The Current Timetable
Currently, there are 4 trains per day in each direction that run the full length of the Far North Line. Additional services run from Lairg, Ardgay, Tain, Invergordon and Dingwall to Inverness (and returns) to plug the gaps between services. Add the 4 trains per day that run to and from Kyle of Lochalsh, that gives 12 northbound and 14 southbound trains Monday to Saturday, with 1 additional late-night service on Friday and Saturday nights. However, this timetable is very unevenly distributed. Departures from Inverness are at: 07:00, 08:55, 10:41, 10:56, 11:42, 13:35, 14:00, 14:50, 17:12, 17:54, 18:31, 21:06 (and 23:33). Arrivals into Inverness are at: 07:43, 08:12, 08:50, 10:35, 12:26, 13:17, 14:42, 16:26, 16:46, 17:02, 19:55, 20:13, 20:57 and 23:31.
North Highland Timetable.
Why is this timetable so uneven? Why are there up to 3 trains in an hour followed by none for over 2 hours? Kyle of Lochalsh has nearly a 6 hour gap between the first and second trains in the morning (06:11 then 12:08) but then sees only 90 minutes between the second and third (12:08 and 13:46). The answer comes down to two limitations: rolling stock and infrastructure.
The Rolling Stock Problem
Only a maximum of 6 trains are on the North Highland Lines at any one point. Because of how they interwork with some Aberdeen to Inverness services, there are actually 7 trains required for a full day's service, with one train swapping with another part way through the day. That puts a serious limit on the services that can be operated, mainly because the additional short length workings are only there to provide additional capacity at a time when a unit would otherwise be sitting idle: IE, the way the timetable and unit diagrams have evolved means that these short distance workings were an afterthought which were squeezed in where the rolling stock diagrams, infrastructure and staffing allowed it.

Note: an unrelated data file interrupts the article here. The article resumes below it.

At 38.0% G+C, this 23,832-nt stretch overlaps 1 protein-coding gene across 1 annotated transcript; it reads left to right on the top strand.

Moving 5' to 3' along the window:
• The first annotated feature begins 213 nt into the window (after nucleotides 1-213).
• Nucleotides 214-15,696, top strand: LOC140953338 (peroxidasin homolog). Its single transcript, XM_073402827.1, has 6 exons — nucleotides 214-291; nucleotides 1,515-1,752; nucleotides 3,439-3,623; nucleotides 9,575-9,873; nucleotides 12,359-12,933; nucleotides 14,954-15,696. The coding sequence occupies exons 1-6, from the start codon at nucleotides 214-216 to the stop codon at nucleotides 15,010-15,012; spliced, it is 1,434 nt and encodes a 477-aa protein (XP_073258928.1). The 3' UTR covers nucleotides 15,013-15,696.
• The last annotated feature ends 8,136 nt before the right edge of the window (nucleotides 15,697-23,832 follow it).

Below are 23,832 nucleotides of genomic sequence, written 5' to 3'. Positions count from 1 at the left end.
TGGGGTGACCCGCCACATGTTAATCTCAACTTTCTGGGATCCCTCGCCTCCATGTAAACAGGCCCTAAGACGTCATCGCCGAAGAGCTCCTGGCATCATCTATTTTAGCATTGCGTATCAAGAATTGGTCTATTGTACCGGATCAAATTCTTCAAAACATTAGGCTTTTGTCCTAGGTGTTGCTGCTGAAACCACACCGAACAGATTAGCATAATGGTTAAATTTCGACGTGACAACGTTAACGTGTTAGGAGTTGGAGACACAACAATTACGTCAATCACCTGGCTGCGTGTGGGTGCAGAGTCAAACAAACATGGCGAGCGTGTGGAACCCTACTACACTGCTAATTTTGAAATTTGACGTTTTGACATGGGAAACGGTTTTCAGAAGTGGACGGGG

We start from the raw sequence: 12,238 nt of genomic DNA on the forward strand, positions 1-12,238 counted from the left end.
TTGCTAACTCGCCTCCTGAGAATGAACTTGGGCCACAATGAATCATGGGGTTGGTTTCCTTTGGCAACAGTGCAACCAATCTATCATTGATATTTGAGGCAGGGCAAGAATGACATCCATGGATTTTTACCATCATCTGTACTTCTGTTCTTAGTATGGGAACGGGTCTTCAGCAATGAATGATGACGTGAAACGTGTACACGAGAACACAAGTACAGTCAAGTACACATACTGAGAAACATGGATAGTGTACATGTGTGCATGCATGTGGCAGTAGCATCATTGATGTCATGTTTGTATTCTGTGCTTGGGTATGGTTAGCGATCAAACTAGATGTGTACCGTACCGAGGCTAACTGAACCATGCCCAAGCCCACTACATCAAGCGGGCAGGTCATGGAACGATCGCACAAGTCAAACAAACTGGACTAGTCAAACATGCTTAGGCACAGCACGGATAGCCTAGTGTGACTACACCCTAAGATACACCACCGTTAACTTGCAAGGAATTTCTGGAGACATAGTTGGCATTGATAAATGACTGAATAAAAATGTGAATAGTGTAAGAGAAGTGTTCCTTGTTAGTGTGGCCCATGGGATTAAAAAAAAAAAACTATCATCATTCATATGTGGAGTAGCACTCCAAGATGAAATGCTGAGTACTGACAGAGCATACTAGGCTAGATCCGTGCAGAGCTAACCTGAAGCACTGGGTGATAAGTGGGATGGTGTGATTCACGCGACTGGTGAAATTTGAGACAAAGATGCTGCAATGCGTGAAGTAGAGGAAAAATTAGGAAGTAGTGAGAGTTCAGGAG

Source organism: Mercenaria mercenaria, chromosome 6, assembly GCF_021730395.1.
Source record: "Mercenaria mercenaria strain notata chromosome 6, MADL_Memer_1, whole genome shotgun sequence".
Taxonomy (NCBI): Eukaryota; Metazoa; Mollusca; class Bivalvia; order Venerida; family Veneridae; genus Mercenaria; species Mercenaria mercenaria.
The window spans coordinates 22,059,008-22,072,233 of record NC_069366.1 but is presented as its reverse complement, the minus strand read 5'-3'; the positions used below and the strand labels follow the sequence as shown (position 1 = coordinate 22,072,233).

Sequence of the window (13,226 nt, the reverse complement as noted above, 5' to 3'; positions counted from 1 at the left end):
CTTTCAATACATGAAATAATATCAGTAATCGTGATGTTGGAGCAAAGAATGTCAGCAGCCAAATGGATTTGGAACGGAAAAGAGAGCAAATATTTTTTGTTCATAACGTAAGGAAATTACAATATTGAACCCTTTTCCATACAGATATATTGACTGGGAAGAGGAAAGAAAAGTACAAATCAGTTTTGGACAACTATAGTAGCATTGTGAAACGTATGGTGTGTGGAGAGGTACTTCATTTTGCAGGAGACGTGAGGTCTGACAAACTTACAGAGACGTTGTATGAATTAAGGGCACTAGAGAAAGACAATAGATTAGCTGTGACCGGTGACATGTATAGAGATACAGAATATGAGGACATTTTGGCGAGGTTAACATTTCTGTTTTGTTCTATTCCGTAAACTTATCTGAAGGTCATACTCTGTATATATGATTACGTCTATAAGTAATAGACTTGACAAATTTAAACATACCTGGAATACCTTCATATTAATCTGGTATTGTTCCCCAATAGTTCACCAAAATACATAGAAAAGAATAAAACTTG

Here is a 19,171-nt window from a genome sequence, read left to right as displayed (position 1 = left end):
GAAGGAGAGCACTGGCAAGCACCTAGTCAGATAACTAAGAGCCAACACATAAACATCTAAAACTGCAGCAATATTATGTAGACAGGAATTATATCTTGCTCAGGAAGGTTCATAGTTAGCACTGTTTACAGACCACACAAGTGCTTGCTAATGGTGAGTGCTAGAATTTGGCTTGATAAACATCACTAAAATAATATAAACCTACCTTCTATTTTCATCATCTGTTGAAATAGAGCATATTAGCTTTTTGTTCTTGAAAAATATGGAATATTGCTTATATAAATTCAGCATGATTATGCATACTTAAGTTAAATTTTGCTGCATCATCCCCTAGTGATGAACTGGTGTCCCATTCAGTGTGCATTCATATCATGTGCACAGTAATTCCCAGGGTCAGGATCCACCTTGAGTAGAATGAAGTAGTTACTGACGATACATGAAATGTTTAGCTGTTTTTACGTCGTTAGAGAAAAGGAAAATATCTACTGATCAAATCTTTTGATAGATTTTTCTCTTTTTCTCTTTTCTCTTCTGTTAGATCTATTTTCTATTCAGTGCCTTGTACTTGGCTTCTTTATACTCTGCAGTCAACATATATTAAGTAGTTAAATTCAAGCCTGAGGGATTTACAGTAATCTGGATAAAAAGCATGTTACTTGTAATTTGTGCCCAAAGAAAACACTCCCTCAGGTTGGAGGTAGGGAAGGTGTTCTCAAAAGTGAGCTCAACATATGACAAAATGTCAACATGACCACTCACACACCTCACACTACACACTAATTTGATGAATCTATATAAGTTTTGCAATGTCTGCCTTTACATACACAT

Can the timetable be better given the current infrastructure and rolling stock constraints? The answer is yes, but only marginally. I have drawn up a timetable that sees 14 northbound and 15 southbound services with a gap of no more than 2 hours between trains. Departures: 06:40, 08:25, 09:25, 10:40, 11:00, 12:48, 14:24, 15:10, 17:00, 17:23, 17:42, 18:32, 20:20, 22:00. Arrivals: 07:45, 08:20, 09:06, 10:30, 12:17, 12:46, 13:53, 15:06, 16:16, 16:50, 18:23, 19:49, 20:10, 21:24 and 23:04. As you can see there are still some large gaps and still a few clusters, but the most of the clusters remain at peak hours (yes, there is still a rush hour even this far north). The gap between services on the Kyle Line has been evened out too, giving departures at 06:34, 11:10 and 14:00 rather than the current 06:11, 12:08 and 13:46. The full timetable is available below.
The Bigger Infrastructure Problem
Suppose that there was an infinite supply of rolling stock, could the timetable be better? It could be. I drew up one which included both the Wick shuttle, extra services on the southern end and an additional service each way between Inverness and Thurso. The full timetable is available below.